Jesus Christ/Was Jesus married/Was Jesus a polygamist
Do Mormons believe Jesus Christ was a polygamist?
Question: Do Mormons believe Jesus Christ was a polygamist?
There is no official doctrine regarding Jesus' marital state
The Bible is silent on the issue of Jesus' (or the Father's) marital state, and there has been no modern revelation stating he was or was not married. This leaves the issue an open question. Jesus' purported polygamy plays little if any role in present-day LDS discourse.
Therefore, the easy answer is that no, Latter-day Saint doctrine does not teach that Jesus was married, polygamist or otherwise. In fact, there is no official Church doctrine on this issue. Members are free to believe as they wish concerning this matter.
Charles Penrose (1912): "We do not know anything about Jesus Christ being married"
Charles W. Penrose:
Question 2: Do you believe that Jesus was married?
Answer: We do not know anything about Jesus Christ being married. The Church has no authoritative declaration on the subject. 
Question: Did early Mormon leaders believe that Jesus Christ was a polygamist?
A few Church leaders believed this, but the idea was never official Church doctrine
Since members in the nineteenth century were commanded to practice polygamy, many presumed that Jesus would have had to also practice this law.
Jedediah M. Grant
Jedediah M. Grant said:
This ancient philosopher says they were both John's wives. Paul says, "Mine answer to them that do examine me is this:—.Have we not power to lead about a sister, a wife, as well as other apostles, and as the brethren of the Lord, and Cephas." He, according to Celsus, had a numerous train of wives.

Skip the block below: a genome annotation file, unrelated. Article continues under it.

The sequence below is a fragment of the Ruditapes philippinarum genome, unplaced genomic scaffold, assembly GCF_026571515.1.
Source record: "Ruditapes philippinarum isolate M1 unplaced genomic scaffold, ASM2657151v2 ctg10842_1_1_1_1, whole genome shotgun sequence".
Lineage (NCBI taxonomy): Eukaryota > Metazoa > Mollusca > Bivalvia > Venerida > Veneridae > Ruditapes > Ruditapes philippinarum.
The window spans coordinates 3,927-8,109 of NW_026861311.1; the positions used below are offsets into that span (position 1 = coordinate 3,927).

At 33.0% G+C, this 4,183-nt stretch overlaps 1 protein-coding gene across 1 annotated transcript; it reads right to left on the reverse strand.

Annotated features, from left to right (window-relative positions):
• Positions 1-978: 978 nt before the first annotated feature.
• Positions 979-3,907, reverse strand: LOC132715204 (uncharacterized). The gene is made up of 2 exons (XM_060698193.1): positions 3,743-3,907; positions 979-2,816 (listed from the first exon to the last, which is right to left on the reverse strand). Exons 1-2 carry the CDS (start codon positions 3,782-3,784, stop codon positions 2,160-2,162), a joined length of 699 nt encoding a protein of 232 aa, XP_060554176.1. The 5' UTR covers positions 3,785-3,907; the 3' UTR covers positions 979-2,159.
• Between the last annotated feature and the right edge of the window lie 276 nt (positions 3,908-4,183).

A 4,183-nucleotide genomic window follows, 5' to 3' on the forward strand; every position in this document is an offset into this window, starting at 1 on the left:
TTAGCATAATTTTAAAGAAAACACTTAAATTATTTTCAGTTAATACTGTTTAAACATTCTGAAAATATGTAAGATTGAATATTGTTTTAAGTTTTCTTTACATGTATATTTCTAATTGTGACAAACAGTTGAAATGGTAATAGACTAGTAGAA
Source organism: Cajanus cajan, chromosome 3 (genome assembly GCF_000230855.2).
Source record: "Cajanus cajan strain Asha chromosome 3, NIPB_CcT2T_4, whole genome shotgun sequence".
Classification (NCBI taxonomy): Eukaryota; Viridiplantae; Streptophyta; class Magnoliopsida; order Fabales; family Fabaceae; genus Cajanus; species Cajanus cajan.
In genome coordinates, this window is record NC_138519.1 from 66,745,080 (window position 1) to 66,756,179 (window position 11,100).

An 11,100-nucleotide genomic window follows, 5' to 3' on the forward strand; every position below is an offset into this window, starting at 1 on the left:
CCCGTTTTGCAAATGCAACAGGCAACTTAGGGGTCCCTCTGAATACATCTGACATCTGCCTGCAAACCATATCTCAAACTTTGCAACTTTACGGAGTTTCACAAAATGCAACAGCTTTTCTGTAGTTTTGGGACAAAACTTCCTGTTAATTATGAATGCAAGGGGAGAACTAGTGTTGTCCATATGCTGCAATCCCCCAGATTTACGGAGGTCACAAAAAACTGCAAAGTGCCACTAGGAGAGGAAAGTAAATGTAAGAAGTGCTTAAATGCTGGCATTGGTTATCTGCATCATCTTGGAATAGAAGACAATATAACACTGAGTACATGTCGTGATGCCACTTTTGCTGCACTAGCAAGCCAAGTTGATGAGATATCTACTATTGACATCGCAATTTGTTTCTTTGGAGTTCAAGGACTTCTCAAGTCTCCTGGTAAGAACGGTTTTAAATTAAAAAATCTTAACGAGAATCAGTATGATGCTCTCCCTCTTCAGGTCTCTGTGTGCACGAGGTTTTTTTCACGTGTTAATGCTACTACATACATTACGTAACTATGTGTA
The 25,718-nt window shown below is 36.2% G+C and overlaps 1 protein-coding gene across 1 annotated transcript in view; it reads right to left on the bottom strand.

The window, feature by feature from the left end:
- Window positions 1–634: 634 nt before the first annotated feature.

The grand reason of the burst of public sentiment in anathemas upon Christ and his disciples, causing his crucifixion, was evidently based upon polygamy, according to the testimony of the philosophers who rose in that age. A belief in the doctrine of a plurality of wives caused the persecution of Jesus and his followers. We might almost think they were "Mormons."
But if you pass on in their history to seek for uniformity and beauty, you will find some grand flare-ups among them. Look, for instance, at Paul and Peter, disputing and quarrelling with each other....
Grant believed that early writers, hostile to the Christians, charged members and even Jesus, with polygamy (a charge which would have offended sophisticated Roman opinion in the day). Grant sees the obvious parallels with how the Saints have been treated over the same issue, but Jesus' marital state is not his main point, but conflict and persecution. (It is not clear, however, to which source Grant is referring—FAIR has been unable to locate any such reference to Celsus.)
Likewise, Orson Hyde remarked:
I discover that some of the Eastern papers represent me as a great blasphemer, because I said, in my lecture on Marriage, at our last Conference, that Jesus Christ was married at Cana of Galilee, that Mary, Martha, and others were his wives, and that he begat children.
All that I have to say in reply to that charge is this—they worship a Savior that is too pure and holy to fulfil the commands of his Father. I worship one that is just pure and holy enough "to fulfil all righteousness;" not only the righteous law of baptism, but the still more righteous and important law "to multiply and replenish the earth." Startle not at this! for even the Father himself honored that law by coming down to Mary, without a natural body, and begetting a son; and if Jesus begat children, he only "did that which he had seen his Father do."
Hyde is again not focused on Jesus' matrimonial state, and notes that being married and begetting children—polygamously or otherwise—is no evil, but is in accordance with God's commandments from time to time.
- Charles W. Penrose, "Peculiar Questions Briefly Answered," Improvement Era 15 no. 11 (September 1912).
- Jedediah M. Grant, "UNIFORMITY," (7 August 1853) Journal of Discourses 1:346.
- Orson Hyde, "The Judgements of God on the United States--The Saints and the World," (18 March 1855) Journal of Discourses 2:210.